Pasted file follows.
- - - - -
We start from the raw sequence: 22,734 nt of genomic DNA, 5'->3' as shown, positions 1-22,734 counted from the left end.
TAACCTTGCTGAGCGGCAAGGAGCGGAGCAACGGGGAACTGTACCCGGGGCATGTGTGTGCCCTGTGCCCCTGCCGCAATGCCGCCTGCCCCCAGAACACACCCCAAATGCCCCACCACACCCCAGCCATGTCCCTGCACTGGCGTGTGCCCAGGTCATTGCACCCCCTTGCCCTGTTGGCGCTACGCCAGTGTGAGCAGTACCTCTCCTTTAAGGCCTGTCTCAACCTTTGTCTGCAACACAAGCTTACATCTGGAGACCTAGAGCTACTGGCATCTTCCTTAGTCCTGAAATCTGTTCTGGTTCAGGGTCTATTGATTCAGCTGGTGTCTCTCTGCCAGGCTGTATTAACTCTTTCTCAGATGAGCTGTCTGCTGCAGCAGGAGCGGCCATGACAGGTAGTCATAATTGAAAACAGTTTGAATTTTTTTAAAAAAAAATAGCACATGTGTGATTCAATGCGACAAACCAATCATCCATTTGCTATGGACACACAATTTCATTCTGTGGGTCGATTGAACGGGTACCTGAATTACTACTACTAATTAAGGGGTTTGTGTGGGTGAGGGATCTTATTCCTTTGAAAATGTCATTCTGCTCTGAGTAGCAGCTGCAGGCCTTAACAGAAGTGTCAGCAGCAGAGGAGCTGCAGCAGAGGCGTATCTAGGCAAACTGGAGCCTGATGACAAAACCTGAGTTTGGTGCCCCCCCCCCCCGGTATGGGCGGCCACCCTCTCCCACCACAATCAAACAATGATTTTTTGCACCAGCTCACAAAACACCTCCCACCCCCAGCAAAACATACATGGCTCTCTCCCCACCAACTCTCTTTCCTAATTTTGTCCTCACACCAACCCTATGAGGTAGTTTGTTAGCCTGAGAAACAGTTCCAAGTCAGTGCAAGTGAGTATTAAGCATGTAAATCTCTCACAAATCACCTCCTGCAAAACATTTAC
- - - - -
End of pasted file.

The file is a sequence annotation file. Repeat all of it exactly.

We start from the raw sequence: 22,734 nt of genomic DNA, 5'->3' as shown, positions 1-22,734 counted from the left end.
TAACCTTGCTGAGCGGCAAGGAGCGGAGCAACGGGGAACTGTACCCGGGGCATGTGTGTGCCCTGTGCCCCTGCCGCAATGCCGCCTGCCCCCAGAACACACCCCAAATGCCCCACCACACCCCAGCCATGTCCCTGCACTGGCGTGTGCCCAGGTCATTGCACCCCCTTGCCCTGTTGGCGCTACGCCAGTGTGAGCAGTACCTCTCCTTTAAGGCCTGTCTCAACCTTTGTCTGCAACACAAGCTTACATCTGGAGACCTAGAGCTACTGGCATCTTCCTTAGTCCTGAAATCTGTTCTGGTTCAGGGTCTATTGATTCAGCTGGTGTCTCTCTGCCAGGCTGTATTAACTCTTTCTCAGATGAGCTGTCTGCTGCAGCAGGAGCGGCCATGACAGGTAGTCATAATTGAAAACAGTTTGAATTTTTTTAAAAAAAAATAGCACATGTGTGATTCAATGCGACAAACCAATCATCCATTTGCTATGGACACACAATTTCATTCTGTGGGTCGATTGAACGGGTACCTGAATTACTACTACTAATTAAGGGGTTTGTGTGGGTGAGGGATCTTATTCCTTTGAAAATGTCATTCTGCTCTGAGTAGCAGCTGCAGGCCTTAACAGAAGTGTCAGCAGCAGAGGAGCTGCAGCAGAGGCGTATCTAGGCAAACTGGAGCCTGATGACAAAACCTGAGTTTGGTGCCCCCCCCCCCCGGTATGGGCGGCCACCCTCTCCCACCACAATCAAACAATGATTTTTTGCACCAGCTCACAAAACACCTCCCACCCCCAGCAAAACATACATGGCTCTCTCCCCACCAACTCTCTTTCCTAATTTTGTCCTCACACCAACCCTATGAGGTAGTTTGTTAGCCTGAGAAACAGTTCCAAGTCAGTGCAAGTGAGTATTAAGCATGTAAATCTCTCACAAATCACCTCCTGCAAAACATTTAC